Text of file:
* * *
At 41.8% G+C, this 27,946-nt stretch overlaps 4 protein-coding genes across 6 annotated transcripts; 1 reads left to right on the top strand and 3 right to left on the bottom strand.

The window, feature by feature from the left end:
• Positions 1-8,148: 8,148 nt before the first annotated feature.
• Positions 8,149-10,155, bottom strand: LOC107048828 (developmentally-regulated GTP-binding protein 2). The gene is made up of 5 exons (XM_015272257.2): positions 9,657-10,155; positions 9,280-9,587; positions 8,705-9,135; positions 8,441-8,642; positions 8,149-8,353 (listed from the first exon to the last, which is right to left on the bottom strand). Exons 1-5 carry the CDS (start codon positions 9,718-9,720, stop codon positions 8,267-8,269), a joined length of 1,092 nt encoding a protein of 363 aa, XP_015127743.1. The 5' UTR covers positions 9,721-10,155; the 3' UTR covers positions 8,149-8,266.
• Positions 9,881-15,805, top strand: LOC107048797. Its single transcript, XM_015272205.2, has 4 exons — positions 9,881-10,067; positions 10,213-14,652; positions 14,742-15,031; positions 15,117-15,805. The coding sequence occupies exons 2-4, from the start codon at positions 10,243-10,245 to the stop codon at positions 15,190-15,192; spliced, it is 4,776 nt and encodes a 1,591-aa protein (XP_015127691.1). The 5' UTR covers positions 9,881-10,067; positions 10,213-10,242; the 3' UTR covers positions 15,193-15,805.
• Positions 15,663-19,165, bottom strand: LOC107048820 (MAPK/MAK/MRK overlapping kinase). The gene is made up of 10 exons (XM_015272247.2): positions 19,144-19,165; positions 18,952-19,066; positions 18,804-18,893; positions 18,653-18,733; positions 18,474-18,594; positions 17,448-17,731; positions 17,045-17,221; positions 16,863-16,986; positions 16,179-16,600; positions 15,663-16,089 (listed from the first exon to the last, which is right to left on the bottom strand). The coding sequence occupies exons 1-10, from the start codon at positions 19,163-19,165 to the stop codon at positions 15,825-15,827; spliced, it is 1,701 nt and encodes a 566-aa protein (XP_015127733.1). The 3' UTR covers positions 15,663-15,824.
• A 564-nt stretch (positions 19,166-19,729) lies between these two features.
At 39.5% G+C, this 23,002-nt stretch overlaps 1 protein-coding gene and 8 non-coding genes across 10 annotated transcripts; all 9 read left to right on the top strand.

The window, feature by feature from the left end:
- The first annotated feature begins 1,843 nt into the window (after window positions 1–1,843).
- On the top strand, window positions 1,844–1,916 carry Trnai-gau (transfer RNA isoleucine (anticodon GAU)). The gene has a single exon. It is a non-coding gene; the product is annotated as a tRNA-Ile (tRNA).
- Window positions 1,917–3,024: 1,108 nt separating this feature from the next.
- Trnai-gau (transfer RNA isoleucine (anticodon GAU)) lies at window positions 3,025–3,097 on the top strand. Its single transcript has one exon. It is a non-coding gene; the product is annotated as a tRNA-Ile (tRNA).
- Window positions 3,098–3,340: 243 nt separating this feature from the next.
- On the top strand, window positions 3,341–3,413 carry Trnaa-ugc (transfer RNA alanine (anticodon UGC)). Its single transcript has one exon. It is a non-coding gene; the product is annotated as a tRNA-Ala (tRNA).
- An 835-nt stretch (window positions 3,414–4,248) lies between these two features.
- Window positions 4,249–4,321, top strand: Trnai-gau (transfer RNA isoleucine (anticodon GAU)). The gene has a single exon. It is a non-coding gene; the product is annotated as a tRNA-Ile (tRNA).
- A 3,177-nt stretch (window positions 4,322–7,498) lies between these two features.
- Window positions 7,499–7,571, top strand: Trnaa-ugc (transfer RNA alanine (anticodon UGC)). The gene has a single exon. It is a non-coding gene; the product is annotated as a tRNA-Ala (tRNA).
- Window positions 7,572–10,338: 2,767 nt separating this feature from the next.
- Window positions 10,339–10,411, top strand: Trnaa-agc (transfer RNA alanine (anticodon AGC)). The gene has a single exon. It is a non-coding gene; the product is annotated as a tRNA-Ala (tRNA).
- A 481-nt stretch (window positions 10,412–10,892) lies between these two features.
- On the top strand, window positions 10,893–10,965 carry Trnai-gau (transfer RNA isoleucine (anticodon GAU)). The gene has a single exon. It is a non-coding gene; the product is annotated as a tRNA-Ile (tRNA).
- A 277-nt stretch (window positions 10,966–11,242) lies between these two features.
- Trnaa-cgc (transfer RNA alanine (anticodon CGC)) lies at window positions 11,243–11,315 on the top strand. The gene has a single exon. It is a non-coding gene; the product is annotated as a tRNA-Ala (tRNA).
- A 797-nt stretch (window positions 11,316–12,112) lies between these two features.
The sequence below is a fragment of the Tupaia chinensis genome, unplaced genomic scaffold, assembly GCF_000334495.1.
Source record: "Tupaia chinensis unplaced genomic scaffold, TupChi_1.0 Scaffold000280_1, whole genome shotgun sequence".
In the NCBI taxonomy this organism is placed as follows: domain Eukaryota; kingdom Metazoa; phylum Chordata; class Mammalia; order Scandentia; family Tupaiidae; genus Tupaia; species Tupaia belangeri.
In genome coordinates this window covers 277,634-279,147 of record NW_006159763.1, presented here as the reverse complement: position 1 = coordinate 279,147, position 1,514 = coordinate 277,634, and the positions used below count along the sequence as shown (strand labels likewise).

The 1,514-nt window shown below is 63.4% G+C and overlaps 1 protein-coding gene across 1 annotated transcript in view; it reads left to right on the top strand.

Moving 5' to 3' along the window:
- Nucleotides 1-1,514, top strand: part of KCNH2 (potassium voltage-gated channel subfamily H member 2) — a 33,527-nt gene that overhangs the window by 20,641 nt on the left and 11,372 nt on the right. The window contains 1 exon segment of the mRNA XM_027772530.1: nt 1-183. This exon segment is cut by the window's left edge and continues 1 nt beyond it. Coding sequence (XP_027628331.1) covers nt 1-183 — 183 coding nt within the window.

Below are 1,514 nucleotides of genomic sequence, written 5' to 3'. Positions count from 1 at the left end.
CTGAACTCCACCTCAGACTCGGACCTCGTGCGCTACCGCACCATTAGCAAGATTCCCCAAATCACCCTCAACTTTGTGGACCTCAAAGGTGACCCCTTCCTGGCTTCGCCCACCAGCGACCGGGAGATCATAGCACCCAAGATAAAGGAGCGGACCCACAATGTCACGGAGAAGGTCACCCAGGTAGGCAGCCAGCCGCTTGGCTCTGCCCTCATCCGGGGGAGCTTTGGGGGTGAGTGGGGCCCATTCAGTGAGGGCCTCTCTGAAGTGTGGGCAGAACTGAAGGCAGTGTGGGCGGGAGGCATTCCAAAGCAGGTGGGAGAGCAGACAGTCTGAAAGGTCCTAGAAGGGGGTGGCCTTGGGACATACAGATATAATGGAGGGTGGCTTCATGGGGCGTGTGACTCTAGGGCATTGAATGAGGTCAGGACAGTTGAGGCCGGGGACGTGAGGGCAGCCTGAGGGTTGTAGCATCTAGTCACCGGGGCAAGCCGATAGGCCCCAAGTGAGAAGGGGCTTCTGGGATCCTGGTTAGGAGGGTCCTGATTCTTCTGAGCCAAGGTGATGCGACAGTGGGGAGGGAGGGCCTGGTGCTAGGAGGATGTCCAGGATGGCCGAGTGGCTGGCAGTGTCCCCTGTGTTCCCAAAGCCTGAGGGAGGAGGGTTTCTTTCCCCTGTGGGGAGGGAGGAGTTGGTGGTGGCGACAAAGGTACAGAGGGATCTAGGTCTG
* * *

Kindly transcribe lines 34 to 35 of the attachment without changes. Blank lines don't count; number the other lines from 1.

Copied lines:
Below are 1,514 nucleotides of genomic sequence, written 5' to 3'. Positions count from 1 at the left end.
CTGAACTCCACCTCAGACTCGGACCTCGTGCGCTACCGCACCATTAGCAAGATTCCCCAAATCACCCTCAACTTTGTGGACCTCAAAGGTGACCCCTTCCTGGCTTCGCCCACCAGCGACCGGGAGATCATAGCACCCAAGATAAAGGAGCGGACCCACAATGTCACGGAGAAGGTCACCCAGGTAGGCAGCCAGCCGCTTGGCTCTGCCCTCATCCGGGGGAGCTTTGGGGGTGAGTGGGGCCCATTCAGTGAGGGCCTCTCTGAAGTGTGGGCAGAACTGAAGGCAGTGTGGGCGGGAGGCATTCCAAAGCAGGTGGGAGAGCAGACAGTCTGAAAGGTCCTAGAAGGGGGTGGCCTTGGGACATACAGATATAATGGAGGGTGGCTTCATGGGGCGTGTGACTCTAGGGCATTGAATGAGGTCAGGACAGTTGAGGCCGGGGACGTGAGGGCAGCCTGAGGGTTGTAGCATCTAGTCACCGGGGCAAGCCGATAGGCCCCAAGTGAGAAGGGGCTTCTGGGATCCTGGTTAGGAGGGTCCTGATTCTTCTGAGCCAAGGTGATGCGACAGTGGGGAGGGAGGGCCTGGTGCTAGGAGGATGTCCAGGATGGCCGAGTGGCTGGCAGTGTCCCCTGTGTTCCCAAAGCCTGAGGGAGGAGGGTTTCTTTCCCCTGTGGGGAGGGAGGAGTTGGTGGTGGCGACAAAGGTACAGAGGGATCTAGGTCTG